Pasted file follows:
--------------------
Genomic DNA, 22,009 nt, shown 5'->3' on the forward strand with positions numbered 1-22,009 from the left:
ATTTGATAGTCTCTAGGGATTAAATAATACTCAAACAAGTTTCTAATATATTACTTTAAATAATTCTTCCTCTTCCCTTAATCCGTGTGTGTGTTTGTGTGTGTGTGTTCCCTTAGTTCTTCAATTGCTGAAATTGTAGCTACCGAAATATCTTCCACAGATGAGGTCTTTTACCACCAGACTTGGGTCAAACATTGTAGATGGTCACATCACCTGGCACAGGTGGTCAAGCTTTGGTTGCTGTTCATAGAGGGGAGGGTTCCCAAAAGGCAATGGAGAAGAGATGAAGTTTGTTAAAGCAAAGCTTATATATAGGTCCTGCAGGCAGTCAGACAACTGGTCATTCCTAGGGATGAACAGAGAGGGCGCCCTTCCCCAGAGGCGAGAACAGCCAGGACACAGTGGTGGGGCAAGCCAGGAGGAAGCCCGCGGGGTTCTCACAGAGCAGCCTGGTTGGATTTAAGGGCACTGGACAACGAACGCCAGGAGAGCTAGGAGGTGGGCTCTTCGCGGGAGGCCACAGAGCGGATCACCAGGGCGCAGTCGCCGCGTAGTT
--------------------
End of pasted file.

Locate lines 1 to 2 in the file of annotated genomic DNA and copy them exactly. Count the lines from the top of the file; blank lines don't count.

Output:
Genomic DNA, 22,009 nt, shown 5'->3' on the forward strand with positions numbered 1-22,009 from the left:
ATTTGATAGTCTCTAGGGATTAAATAATACTCAAACAAGTTTCTAATATATTACTTTAAATAATTCTTCCTCTTCCCTTAATCCGTGTGTGTGTTTGTGTGTGTGTGTTCCCTTAGTTCTTCAATTGCTGAAATTGTAGCTACCGAAATATCTTCCACAGATGAGGTCTTTTACCACCAGACTTGGGTCAAACATTGTAGATGGTCACATCACCTGGCACAGGTGGTCAAGCTTTGGTTGCTGTTCATAGAGGGGAGGGTTCCCAAAAGGCAATGGAGAAGAGATGAAGTTTGTTAAAGCAAAGCTTATATATAGGTCCTGCAGGCAGTCAGACAACTGGTCATTCCTAGGGATGAACAGAGAGGGCGCCCTTCCCCAGAGGCGAGAACAGCCAGGACACAGTGGTGGGGCAAGCCAGGAGGAAGCCCGCGGGGTTCTCACAGAGCAGCCTGGTTGGATTTAAGGGCACTGGACAACGAACGCCAGGAGAGCTAGGAGGTGGGCTCTTCGCGGGAGGCCACAGAGCGGATCACCAGGGCGCAGTCGCCGCGTAGTT